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kennametal inserts Products

Shop online and buy kennametal inserts from mate4arabia, one of the largest kennametal insert suppliers in the USA. The indexable kennametal insert manufacturers we represent are Kennametal, Iscar, Mitsubishi, Tungaloy, Kyocera, Walter Valenite, Stellram, Tool-Flo, Dragon, and our own private label, Carbi-Universal. Most of our products ship same day from US stock. kennametal inserts are replaceable and usually indexable bits of cemented kennametal used in machining steels, cast iron, high temperature alloys, and non-ferrous materials. kennametal inserts allow faster machining and leave better finishes on metal parts. kennametal inserts can withstand higher temperatures than high speed steel tools.

Cemented kennametal are composed of a metal matrix composite where kennametal particles act as the aggregate and a metallic binder serves as the matrix. The process of combining the kennametal particles with the binder is referred to as sintering. During this process, the binder eventually will be entering the liquid stage and kennametal grains (much higher melting point) remain in the solid stage. The binder is embedding/cementing the kennametal grains and thereby creates the metal matrix composite with its distinct material properties. The naturally ductile metal binder serves to offset the characteristic brittle behavior of the kennametal ceramic, thus raising its toughness and durability. Such parameters of kennametal can be changed significantly within the kennametal manufacturer's sphere of influence, primarily determined by grain size, cobalt content, dotation, and carbon content.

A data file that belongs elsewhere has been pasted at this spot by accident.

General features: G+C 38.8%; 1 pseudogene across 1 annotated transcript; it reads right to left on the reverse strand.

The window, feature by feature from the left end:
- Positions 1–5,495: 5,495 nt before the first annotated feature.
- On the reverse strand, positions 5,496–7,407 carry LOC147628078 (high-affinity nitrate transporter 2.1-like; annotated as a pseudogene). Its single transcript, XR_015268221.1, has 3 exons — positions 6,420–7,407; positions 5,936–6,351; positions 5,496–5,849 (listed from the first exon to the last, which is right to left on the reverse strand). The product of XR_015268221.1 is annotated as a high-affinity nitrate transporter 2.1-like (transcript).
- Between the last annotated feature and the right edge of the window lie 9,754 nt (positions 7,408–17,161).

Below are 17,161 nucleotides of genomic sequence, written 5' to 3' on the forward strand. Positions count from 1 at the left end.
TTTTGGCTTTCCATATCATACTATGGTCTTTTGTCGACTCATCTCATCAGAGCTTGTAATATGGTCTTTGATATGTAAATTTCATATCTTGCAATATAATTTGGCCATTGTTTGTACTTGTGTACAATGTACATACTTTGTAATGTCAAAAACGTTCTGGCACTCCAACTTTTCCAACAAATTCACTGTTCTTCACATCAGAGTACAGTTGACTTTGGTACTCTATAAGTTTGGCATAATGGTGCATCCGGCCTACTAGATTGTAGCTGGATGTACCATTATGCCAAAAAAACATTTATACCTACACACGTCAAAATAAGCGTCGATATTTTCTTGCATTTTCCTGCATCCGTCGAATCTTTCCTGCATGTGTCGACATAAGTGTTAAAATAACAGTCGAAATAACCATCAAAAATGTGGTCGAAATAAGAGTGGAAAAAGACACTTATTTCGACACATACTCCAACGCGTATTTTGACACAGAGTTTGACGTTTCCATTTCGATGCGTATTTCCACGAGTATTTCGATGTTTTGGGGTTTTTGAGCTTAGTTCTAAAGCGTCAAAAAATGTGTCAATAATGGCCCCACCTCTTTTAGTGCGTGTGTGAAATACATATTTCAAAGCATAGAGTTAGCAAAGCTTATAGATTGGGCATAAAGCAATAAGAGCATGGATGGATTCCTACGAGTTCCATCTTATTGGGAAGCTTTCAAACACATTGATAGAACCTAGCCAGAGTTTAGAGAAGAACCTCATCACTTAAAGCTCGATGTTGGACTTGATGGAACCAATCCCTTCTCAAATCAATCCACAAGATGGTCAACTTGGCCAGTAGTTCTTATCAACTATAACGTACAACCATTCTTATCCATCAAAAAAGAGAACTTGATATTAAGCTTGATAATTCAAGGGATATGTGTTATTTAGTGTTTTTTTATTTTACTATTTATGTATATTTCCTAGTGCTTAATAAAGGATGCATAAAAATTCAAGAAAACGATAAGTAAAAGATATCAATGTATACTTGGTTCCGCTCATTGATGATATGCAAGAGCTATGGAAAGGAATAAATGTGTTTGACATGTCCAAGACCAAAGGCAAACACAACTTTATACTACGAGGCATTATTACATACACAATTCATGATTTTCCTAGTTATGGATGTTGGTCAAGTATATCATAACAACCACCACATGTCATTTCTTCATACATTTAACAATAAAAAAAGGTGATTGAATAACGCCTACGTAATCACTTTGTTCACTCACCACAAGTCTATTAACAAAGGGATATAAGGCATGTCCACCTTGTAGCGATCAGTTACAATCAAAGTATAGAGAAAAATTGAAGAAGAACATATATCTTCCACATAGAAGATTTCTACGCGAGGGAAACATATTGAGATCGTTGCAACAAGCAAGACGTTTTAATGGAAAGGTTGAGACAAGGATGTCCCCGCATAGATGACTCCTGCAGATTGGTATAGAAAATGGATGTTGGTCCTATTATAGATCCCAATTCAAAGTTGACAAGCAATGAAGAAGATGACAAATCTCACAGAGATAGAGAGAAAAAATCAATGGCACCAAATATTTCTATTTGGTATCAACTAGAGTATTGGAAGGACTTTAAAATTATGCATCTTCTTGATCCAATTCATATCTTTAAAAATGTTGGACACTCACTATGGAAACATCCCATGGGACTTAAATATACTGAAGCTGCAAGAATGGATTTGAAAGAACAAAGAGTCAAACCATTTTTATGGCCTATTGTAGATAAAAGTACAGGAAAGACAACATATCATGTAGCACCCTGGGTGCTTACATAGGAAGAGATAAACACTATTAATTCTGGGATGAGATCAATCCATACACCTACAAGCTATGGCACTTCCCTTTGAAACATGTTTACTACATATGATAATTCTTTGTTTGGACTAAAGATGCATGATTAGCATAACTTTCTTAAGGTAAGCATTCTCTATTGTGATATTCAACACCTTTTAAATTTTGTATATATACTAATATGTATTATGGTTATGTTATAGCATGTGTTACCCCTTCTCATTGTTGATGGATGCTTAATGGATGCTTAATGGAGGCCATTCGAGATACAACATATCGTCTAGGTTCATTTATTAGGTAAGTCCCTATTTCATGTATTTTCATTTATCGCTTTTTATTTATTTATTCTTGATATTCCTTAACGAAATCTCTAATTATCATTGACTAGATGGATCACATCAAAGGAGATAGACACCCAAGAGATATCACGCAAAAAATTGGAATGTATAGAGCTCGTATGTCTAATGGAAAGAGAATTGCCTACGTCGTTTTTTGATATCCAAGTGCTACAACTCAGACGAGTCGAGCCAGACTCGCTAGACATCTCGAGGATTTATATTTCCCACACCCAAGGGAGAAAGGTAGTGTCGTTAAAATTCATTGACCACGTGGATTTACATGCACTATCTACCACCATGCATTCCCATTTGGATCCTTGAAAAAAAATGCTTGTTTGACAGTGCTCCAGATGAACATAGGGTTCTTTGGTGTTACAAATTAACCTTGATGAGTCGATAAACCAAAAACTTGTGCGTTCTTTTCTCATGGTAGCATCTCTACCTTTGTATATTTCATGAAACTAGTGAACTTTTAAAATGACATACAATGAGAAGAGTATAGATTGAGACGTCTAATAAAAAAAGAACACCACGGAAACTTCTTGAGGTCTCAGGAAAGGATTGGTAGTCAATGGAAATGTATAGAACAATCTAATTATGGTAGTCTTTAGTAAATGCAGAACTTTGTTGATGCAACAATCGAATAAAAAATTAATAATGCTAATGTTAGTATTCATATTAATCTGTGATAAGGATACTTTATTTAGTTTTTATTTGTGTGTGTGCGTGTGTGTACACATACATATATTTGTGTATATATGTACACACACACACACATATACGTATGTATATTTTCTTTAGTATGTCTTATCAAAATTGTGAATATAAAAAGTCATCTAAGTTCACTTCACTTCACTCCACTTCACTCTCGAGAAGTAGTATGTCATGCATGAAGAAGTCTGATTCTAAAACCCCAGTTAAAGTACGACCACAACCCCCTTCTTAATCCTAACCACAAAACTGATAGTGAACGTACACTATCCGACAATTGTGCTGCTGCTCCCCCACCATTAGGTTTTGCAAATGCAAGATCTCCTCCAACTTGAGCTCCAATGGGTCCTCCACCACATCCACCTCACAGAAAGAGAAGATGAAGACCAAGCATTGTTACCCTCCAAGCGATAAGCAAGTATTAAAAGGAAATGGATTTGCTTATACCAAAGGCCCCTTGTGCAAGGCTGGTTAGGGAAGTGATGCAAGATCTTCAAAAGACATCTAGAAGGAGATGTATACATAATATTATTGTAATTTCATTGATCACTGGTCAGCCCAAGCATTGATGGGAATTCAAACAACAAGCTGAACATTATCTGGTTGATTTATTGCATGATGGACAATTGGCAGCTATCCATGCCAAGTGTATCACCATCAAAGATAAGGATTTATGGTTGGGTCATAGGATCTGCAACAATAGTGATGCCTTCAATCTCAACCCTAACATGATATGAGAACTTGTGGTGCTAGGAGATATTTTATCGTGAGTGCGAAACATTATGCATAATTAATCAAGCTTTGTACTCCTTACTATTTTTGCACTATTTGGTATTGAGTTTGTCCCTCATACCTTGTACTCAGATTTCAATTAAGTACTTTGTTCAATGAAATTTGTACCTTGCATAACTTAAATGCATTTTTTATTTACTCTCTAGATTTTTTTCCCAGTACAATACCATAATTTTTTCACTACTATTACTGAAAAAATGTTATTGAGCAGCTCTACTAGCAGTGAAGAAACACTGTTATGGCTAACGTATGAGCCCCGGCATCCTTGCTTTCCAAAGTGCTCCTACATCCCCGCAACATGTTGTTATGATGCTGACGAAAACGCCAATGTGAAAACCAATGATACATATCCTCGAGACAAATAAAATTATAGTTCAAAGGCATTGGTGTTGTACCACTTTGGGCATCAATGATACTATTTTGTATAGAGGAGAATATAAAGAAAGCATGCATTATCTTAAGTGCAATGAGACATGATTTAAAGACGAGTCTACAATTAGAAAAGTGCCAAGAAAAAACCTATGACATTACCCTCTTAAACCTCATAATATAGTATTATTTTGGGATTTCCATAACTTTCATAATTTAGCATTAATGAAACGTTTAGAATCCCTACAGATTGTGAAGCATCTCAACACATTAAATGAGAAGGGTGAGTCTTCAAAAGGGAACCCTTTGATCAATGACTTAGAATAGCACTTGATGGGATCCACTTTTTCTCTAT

kennametal is more expensive per unit than other typical tool materials, and it is more brittle, making it susceptible to chipping and breaking. To offset these problems, the kennametal cutting tip itself is often in the form of a small insert for a larger tipped tool whose shank is made of another material, usually carbon tool steel. This gives the benefit of using kennametal at the cutting interface without the high cost and brittleness of making the entire tool out of kennametal. Most modern face mills use kennametal inserts, as well as many lathe tools and endmills.